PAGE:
Want to Win Workers Over With Benefits? These 5 Female Founders Want to Help
Ping pong tables, on-site massages, and free haircuts might look great on paper, but let’s be honest: They’re gimmicks. Even if they manage to attract a candidate’s attention, they’re unlikely to be the reason he or she sticks around.
Benefits are supposed to be a key differentiator for employers, but the reality is that most have been offering the same set — plus perhaps a gimmick or two — for decades. 401(k) plans have been around since 1980. Employer-provided health insurance is a relic of World War II.
It’s past time for some fresh ideas in the benefits space. The following female founders are shaking it up and will Win Workers Over With Benefits:
Laurel Taylor, FutureFuel.io founder and CEO
Formerly a head of industry at Google, Laurel Taylor worked alongside dozens of engineers who worried they’d made the wrong career choice. While working their way toward a job at the world’s top tech company, many had taken on tens of thousands of dollars in student debt. To fund her time at the Massachusetts Institute of Technology, Taylor herself had accepted a loan at a 9 percent interest rate.
Soon after leaving Google in 2015, Taylor decided to do something about it: She founded FutureFuel.io with a mission to reduce student debt by $30 billion by 2021. How does FutureFuel.io hope to achieve that? Through private-sector partnerships. By offering student debt repayment as an employee benefit, Taylor is giving employers a key tool for attracting and retaining Millennial talent. Eighty-six percent of employees say they’d work for a company for five years or more if it helped to pay down their student loans, FutureFuel.io points out.
Gillian O’Brien and Emily O’Brien, Cherry co-founders
With Emily’s background in design and engineering and Gillian’s in digital marketing, the two sisters decided to join their skills to create Cherry. Developed with the help of Y Combinator, Cherry’s mission is to give workers choices around their benefits.
How does Cherry work? Using a Cherry chatbot in Slack, employees can personalize the lifestyle benefits their company provides. Instead of an annual gym pass, for instance, someone using Cherry might choose to spend their benefits on an Amazon Prime subscription or Postmates delivery credits. And because Cherry gives companies a sense of the perks their employees actually want, it prevents benefits dollars from going to waste on ones they don’t. Brittany Stich and Rachel Carlson, Guild Education co-founders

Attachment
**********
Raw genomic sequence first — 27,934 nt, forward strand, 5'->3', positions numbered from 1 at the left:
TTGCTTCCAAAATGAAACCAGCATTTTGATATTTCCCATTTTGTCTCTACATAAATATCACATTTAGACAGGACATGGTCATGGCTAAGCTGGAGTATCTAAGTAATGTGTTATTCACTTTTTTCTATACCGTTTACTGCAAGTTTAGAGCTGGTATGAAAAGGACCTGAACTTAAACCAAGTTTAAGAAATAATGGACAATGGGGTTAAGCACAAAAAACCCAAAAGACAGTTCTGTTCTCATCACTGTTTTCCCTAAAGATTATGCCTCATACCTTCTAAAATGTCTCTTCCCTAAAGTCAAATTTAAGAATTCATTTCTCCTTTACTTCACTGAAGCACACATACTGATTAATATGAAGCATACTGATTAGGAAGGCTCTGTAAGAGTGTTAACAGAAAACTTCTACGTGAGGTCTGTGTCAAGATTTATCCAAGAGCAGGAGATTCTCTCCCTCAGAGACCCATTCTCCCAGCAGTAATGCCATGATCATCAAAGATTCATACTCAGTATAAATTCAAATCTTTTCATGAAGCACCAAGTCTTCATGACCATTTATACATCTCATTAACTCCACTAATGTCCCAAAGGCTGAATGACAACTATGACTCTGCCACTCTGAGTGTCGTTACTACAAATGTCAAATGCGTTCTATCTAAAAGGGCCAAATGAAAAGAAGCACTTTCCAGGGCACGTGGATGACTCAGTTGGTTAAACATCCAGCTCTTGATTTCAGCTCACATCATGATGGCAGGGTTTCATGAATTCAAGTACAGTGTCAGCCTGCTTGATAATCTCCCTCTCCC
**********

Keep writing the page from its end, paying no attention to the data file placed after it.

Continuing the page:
Like FutureFuel.io’s Taylor, Brittany Stich and Rachel Carlson wanted to make college more accessible. Unlike Taylor, Stich and Carlson entered the employee benefits space not from tech, but from education. Between her time at Aspire Public Schools and Teach for America, Stich spent three years as a Bay Area teacher. Carlson, meanwhile, founded edtech startup Student Blueprint and worked in admissions at Stanford University before her and Stich teamed up on Guild Education.
Guild Education partners with companies like Taco Bell to provide financial aid coaching, degree program discounts, and college credit for on-the-job training. Although those might sound like expensive perks, Guild Education claims that its benefits deliver an average of 208 percent ROI while raising 90-day retention to 98 percent, compared to a 71 percent baseline retention rate.
Katherine Ryder, Maven founder and CEO
Having worked for the The New Yorker and The Economist before becoming an entrepreneur, Katherine Ryder understands why many women feel forced to choose between motherhood and their career. Although Ryder made Maven available to individuals as well as employers, it’s Maven’s employer-sponsored fertility benefits that are big news in the HR space.
Despite the fact that Maven is barely five years old, it’s developed a vast network of women’s and family healthcare practitioners. Enrollees get unlimited video appointments and messaging with more than 1,200 practitioners across at least 18 specialties. To help working women plan their path to parenthood, Maven’s practitioners provide fertility treatments, egg freezing, in vitro fertilization, surrogacy, adoption services, and more.
Georgene Huang and Romy Newman, Fairygodboss co-founders
Fairygodboss may not be offering a new employee perk, but it’s more responsible than any company on this list for advancing women’s workplace benefits. Through anonymous reviews, Fairygodboss rates companies on how they treat their women employees. Intentionally or not, the company pressures employers to invest in robust maternity policies, gender pay equality, and female-friendly cultures.
Where did the idea for Fairygodboss come from? Huang came up with it after she was suddenly fired by Dow Jones, where she worked as a senior executive. Two months pregnant, Huang made maternity leave a priority during her job hunt. But because Fairygodboss didn’t exist yet, her only option was to have uncomfortable conversations in the interview about maternity leave and the number of senior-level women employees. Huang then teamed up with Romy Newman, formerly a sales and marketing manager at Google, to get Fairygodboss the attention it deserves.
The benefits space may be full of half-baked ideas, but not by the women on this list. By opening the door to parenthood or post-secondary education, they’re giving workers new reasons to commit. And by pushing companies to treat women well, they’re ensuring employers hold up their end of the bargain, too.